“Fortunately for us, 20 years ago, when we were building our county’s rail trail, somebody had the foresight to bury two conduits underneath the rail trail,” Chamberlin said.
One of the conduits was unused. The big question was whether it was in good enough shape to lay fiber. Turns out it was in fine condition, and so the fiber-laying process began with Katapult, a company that had existing ties with the county.
Although sitting on top of a publicly owned conduit might seem like a miracle of sorts, the project had its fair share of doubters, Wheeler said. The doubts took many forms: “The project’s too big.” “It’s going to cost too much money.” “You don’t have enough CARES money to get it done.” “You’re never going to get people to work together.”
Wheeler’s response to such naysaying was to identify the roadblocks, whether it involved a permit or the weather or something else, and move through them.
“As leaders, we need to gently nudge people,” Wheeler said. “We need to push. We need to encourage. We need to motivate. We need to be able to have a shared vision.”
Chamberlin said the project, which was completed in time, could have been an uphill battle if not for leaders like Wheeler who championed the work, facilitated local approvals and convened meetings with all the relevant partners.
The county is in a good spot to take its next steps toward broader connectivity. Experts are now considering grant opportunities and where middle-mile fiber needs to be built out first based on community need. Although the county will own the backbone and middle-mile components of the network, both Wheeler and Chamberlin believe the last-mile solutions could involve public-private partnerships. They also believe having fiber will result in economic growth.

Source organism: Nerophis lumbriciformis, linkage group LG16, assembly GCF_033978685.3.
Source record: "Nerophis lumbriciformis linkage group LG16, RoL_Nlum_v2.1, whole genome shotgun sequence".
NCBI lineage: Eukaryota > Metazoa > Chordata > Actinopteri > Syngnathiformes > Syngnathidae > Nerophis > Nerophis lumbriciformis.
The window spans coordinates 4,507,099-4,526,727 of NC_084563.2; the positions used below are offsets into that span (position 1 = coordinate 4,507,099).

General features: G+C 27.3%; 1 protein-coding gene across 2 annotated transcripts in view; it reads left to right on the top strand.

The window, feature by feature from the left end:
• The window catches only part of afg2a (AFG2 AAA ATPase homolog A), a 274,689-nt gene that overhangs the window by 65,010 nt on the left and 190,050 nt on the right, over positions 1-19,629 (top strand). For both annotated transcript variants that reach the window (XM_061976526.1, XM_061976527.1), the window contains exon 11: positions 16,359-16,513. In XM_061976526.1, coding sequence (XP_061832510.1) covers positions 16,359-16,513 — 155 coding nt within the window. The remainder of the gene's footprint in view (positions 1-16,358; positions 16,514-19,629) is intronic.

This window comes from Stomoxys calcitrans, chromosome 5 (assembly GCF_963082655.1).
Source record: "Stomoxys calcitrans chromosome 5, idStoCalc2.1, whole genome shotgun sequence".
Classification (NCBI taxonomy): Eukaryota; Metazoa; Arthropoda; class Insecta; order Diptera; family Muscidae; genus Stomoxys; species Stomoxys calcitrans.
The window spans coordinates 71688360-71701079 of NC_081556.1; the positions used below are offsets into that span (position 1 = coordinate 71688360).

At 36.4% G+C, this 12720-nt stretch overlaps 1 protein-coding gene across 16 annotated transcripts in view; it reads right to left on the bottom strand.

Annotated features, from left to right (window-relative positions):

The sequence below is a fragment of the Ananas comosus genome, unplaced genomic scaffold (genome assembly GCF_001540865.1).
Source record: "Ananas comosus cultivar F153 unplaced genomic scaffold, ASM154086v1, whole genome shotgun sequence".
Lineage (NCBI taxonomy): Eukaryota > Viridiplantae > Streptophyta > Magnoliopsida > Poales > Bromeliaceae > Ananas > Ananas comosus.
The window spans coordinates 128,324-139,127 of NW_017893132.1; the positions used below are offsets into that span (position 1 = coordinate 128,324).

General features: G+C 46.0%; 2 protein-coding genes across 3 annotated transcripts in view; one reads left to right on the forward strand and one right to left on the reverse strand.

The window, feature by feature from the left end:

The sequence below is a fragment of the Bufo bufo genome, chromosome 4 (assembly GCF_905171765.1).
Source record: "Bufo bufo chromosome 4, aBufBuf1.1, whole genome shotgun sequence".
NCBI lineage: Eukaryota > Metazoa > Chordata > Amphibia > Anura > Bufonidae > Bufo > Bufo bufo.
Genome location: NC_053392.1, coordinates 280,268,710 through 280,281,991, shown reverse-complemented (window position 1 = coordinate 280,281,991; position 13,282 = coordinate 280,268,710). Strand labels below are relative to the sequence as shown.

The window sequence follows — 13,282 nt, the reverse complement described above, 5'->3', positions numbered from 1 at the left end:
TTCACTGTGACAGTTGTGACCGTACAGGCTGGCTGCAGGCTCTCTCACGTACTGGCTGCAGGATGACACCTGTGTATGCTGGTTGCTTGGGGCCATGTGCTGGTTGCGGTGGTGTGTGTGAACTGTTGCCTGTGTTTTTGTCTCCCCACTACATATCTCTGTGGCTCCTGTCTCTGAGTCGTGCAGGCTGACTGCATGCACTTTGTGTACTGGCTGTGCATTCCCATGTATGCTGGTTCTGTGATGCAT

“It used to be that the conversation [with site selectors] would be around incentives and the average wages and how many square feet of space is available, and those things are still relevant, but increasingly broadband and the capacity for high-speed fiber is something we hear from site selectors all the time,” Chamberlin said.
Sitting in a mountainous section of Virginia, Botetourt County contains pockets of high-speed Internet thanks to previous grants. But many residents in the area, which has a population of about 33,000, either need better connectivity or lack broadband altogether. Frank Smith, president and CEO of the Roanoke Valley Broadband Authority (RVBA), said this status quo has unfortunate consequences for citizens.
“Regardless of where you’re living … there’s an assumption or a presupposition that you have to access Internet services,” Smith explained. “But the problem is if you don’t have access, then it means the digital divide is not just dividing you … it’s whacking you in the head and preventing you from getting services that you should have.”
Botetourt County is part of RVBA, a regional group that aims to increase broadband access for both citizens and businesses with its open access, middle-mile network. Through the leadership of RVBA and County Administrator Gary Larrowe, Botetourt was able to use CARES funds to create an 11-mile fiber backbone that will be used to facilitate fiber-to-the-home for various constituents.
Smith, who has three decades of experience with telecommunications, said he wouldn’t have accepted the accelerated timeline that comes with the CARES dollars if it weren’t for the strong team of Larrowe, the general contractor and Lit Communities.
“It was crazy, but we got it done, and we didn’t sacrifice quality,” Smith said.
Smith has talked to other communities, like Fort Collins, Colo., with municipal broadband projects to get insight into what works. Through these discussions, he has found a common theme: make sure you have the right people, and make sure efforts don’t just amount to a community exercise. Sometimes this means working with partners that you might be tempted to view as enemies, as such people can help drive innovation.
As for the future of Botetourt County and its regional partners, Smith said the gameplan is to compete with other areas with good standards of living, including those with superior broadband access.
“The business community was the one that was pushing this,” he said. “They looked at Chattanooga, and they looked at other places and said, ‘Why can’t we have this type of investment? Why can’t we have service like this that makes us compete?’”
Never miss a story with the daily Govtech Today Newsletter.